Brownback and several Republican and Democratic co-sponsors want to provide federal grants for job training, substance abuse treatment and other social re-entry programs to some of the more than 650,000 inmates who leave prison each year. As the prominent Christian conservative pointed out, two-thirds of all inmates currently return to prison in three years.

While Brownback's bill seems the kind of "compassionate conservative" policy President Bush once promised, a fiscal conservative argument for prison reform has also emerged. Building and operating prison is the only part of state budgets beside Medicaid to have grown in the past 20 years. States spent $9 billion on prisons in 1984-- and spent $41 billion in 2004.

At the hearing, Senator Jim Webb, a Democrat from Virginia endorsed Brownback's legislation and spoke broadly on the issue, saying, "The American public needs to understand the cultural divisions of the problem." He noted that the U.S. has more than ten times the percentage of its citizens incarcerated then other developed countries.

Witness Pat Nolan, Vice-president of the advocacy group Prison Fellowship, testified that imprisonment has strayed much too far from the intention of public safety. "Prisons are supposed to be for people we're afraid of," he argued, "But instead they're for people we're mad at."

Not every legislator will immediately sign-up for the Prison Fellowship mailing list, but all-in-all it was an auspicious week for beginning to shed light on the broken criminal justice system.

Friday, October 05, 2007

NAACP Banquet

Hundreds of citizens gathered last evening at the Hyatt in Sarasota to celebrate the 22nd annual NAACP Freedom awards. I received the public service award and was given two minutes to speak. This is what I said:

"Thank you, I am very grateful and honored to receive this award. I accept on behalf of everyone who has ever worked with or for the Public Defenders Office. And I also take this opportunity to remind you:

That while we are gathered here for this wonderful banquet tonight, one mile away there are a thousand of our brothers and sisters, sons and daughters, mothers and fathers, incarcerated at the Sarasota County Jail. And within the next year, most of these people will be released back to our community, and my challenge to you this evening, is what will we do to help keep them from going back.

And while we join together in fellowhip tonight, our Florida Legislature is at work, slashing heath care for our most needy, eliminating treatment for our addicted, and cutting education for our next generations, while continuing to spend upwards of 50 million dollars a year to fund a deeply flawed death penalty and I have to ask you, are our priorities in order?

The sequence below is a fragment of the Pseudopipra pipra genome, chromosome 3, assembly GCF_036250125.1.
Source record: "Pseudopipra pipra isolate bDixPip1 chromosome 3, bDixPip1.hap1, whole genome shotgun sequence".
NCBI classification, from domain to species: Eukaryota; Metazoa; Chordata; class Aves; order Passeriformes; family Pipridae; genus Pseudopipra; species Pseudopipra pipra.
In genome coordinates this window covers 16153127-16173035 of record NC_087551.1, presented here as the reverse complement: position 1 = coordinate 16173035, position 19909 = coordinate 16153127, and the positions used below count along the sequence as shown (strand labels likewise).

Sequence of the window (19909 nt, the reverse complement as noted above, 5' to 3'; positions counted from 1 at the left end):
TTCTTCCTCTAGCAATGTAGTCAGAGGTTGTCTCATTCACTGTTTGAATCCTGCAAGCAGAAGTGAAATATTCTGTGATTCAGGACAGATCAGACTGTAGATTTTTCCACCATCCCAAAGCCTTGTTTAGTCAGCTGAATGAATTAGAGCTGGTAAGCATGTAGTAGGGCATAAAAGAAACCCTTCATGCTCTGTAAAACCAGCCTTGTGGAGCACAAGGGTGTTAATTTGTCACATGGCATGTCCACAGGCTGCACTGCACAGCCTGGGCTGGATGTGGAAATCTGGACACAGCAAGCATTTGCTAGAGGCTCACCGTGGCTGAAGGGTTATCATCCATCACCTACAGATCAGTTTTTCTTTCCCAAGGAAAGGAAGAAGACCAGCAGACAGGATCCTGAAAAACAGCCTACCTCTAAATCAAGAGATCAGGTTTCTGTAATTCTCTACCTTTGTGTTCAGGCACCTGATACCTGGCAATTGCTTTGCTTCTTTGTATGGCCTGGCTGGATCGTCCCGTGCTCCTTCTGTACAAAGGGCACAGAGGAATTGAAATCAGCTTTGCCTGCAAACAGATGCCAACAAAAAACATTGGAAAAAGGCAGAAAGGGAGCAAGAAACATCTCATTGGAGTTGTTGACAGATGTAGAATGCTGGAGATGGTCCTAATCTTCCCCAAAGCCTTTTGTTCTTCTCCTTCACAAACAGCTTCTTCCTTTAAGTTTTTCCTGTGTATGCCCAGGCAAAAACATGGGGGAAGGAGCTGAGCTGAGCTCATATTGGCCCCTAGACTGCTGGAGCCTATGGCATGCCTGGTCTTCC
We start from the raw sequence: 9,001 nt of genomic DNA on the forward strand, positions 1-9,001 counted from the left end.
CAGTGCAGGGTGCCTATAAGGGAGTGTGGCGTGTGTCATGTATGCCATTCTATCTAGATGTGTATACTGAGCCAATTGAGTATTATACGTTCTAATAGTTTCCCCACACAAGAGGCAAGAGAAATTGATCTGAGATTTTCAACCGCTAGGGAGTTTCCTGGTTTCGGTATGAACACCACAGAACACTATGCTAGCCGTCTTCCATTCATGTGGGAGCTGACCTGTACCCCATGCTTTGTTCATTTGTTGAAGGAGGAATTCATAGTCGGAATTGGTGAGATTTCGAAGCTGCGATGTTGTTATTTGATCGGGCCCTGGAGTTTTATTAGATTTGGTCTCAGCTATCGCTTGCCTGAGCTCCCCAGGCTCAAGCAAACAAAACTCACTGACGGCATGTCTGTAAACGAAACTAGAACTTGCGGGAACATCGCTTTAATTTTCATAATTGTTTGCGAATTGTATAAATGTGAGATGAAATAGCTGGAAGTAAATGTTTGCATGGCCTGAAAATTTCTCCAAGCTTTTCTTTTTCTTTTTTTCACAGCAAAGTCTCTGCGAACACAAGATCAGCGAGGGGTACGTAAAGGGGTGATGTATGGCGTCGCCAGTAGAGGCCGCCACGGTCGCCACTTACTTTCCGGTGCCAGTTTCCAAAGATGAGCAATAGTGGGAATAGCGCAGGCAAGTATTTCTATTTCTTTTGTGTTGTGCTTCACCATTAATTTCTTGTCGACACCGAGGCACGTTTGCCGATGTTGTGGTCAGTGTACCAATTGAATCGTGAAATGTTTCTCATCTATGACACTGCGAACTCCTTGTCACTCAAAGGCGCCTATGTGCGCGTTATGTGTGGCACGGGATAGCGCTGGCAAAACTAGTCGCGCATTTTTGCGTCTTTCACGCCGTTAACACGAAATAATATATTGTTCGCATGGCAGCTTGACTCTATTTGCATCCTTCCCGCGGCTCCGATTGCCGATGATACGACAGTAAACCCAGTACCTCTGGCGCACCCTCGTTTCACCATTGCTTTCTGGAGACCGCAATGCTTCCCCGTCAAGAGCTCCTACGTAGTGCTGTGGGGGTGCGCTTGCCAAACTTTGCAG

And when I read the results of the Census Bureau released just last week, that shows that 3 times as many Black and Hispanics behind prison bars than live on college campuses, it reminds us all of how much more work there is left to do.

For all of these reasons I say to you Long live the NAACP."

Thursday, October 04, 2007

Senate holds hearings on "Mass Incarceration" today

The Senate's Joint Economic Committee (JEC) will hold a hearing this morning on ""Mass Incarceration in the United States: At What Cost?" The purpose is "to explore the economic consequences and causes of and solutions to the steep increase of the U.S. prison population."

The United States has experienced a sharp increase in its prison population in the past thirty years. From the 1920s to the mid-1970s, the incarceration rate in the United States remained steady at approximately 110 prisoners per 100,000 people. Today, the incarceration rate is 737 inmates per 100,000 residents, comprising 2.1 million persons in federal, state, and local prisons. The United States has 5 percent of the world’s population but now has 25 percent of its prisoners. There are approximately 5 million Americans under the supervision of the correctional system, including parole, probation, and other community supervision sanctions.

With such a significant number of the population behind bars, expenditures associated with the prison system have skyrocketed. According to the Urban Institute, “the social and economic costs to the nation are enormous.” With 2.25 million people incarcerated in approximately five thousand prisons and jails, the combined expenditures of local governments, state governments, and the federal government for law enforcement and corrections personnel totals over $200 billion.

The JEC will examine why the United States has such a disproportionate share of the world’s prison population, as well as ways to address this issue that responsibly balance public safety and the high social and economic costs of imprisonment.